CATEGORICAL GRANT: A grant awarded by a federal agency to an eligible entity, such as a unit of state or local government, for a specific purpose, as defined by law or regulation.

 

A later post will cover Dictionary entries starting with letters C to D.

 

The vocabulary of proposal development is part of the language required for writing a winning grant proposal. This set of entries covers words and phrases from Q to Z (see table). Revised and expanded in early 2018, its context is the United States of America.

 

RASCI Chart State Educational Agency (SEA)
Red Team Review Summative Evaluation
Replicability SWOT Analysis
Reliability Target Population
Research Team
Result Timeline
Staff Validity
Staffing Plan Vision

 

RASCI CHART: A form of responsibility matrix that clarifies roles and responsibilities for tasks and deliverables within a project team. In a RASCI chart, R = Responsible, A = Accountable, S = Supportive, C = Consulted, and I = Informed. It is a useful tool for a Staffing Plan.

 

RED TEAM REVIEW: An applicant’s self-imposed internal review process where a team rates and comments upon pre-submittal grant proposals in terms of the attributes of coherence, completeness, consistency, compliance, and correctness. It is a useful tool for ensuring the completeness of a proposal and its responsiveness to review criteria.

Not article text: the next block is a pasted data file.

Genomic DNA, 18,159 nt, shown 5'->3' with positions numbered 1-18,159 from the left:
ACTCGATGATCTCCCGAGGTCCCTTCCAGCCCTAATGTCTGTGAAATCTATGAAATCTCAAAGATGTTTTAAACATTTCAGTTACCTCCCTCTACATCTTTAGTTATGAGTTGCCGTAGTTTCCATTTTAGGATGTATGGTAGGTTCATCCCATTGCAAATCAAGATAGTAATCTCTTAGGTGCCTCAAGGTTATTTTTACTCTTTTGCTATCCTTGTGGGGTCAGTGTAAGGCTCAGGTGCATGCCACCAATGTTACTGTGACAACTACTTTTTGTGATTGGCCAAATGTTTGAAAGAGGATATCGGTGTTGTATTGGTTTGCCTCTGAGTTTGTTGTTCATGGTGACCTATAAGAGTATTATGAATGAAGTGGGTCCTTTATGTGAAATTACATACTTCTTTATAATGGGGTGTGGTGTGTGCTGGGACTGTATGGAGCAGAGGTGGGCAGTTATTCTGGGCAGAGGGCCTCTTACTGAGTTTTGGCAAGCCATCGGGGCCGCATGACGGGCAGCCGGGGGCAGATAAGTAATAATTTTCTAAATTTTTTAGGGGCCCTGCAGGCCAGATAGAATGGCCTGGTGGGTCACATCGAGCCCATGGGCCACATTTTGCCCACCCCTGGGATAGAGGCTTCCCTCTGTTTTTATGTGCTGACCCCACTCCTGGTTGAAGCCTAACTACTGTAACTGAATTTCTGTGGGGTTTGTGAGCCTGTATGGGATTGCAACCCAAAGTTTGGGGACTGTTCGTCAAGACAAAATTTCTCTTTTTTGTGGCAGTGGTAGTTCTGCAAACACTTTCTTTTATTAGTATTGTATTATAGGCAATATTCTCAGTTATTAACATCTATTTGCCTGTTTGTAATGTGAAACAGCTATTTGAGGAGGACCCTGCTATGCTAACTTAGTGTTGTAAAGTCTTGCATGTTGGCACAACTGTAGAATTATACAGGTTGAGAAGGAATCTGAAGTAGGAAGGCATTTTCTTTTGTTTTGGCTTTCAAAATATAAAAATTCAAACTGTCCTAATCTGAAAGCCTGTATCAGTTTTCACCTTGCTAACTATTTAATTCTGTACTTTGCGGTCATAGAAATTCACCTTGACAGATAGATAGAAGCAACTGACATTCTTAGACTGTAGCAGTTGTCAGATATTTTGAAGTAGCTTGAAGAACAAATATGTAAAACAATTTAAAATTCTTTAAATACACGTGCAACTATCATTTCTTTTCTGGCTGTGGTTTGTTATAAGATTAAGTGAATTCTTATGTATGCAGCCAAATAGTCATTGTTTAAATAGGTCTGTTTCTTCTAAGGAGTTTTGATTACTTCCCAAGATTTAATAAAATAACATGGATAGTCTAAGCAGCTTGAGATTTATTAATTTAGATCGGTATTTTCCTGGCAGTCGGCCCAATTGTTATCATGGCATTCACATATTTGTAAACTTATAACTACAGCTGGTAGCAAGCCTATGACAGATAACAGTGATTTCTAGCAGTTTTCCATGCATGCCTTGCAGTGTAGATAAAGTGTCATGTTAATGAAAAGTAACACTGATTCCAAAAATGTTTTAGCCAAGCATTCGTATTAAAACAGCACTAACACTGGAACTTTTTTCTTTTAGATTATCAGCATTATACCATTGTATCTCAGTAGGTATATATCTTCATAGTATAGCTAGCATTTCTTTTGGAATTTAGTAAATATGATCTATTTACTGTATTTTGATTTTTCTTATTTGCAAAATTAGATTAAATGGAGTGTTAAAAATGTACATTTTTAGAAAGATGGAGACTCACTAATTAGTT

RELIABILITY: The extent to which a scale yields consistent or stable results if the same measurement is repeated a number of times. Among types of statistical reliability are: internal, external, test-retest, inter-rater, parallel forms, and split-half. Reliability coefficients are used to determine degree of similarity of results (i.e., the range of variance) using the same scale. The range of correlation for reliability coefficients is 0 to 1. The higher the correlation, the more reliable is the scale; desirable levels start at 0.85+ for high-stakes measures, and 0.70+ for low-stakes measures. The Buros Mental Measurements Yearbooks are a useful source of technical reviews for 3,000 scales. Also see: Validity.

 

REPLICABILITY: A project’s ability or promise of being able to be transplanted to other settings and to yield similar or comparable impacts or outcomes or results in them.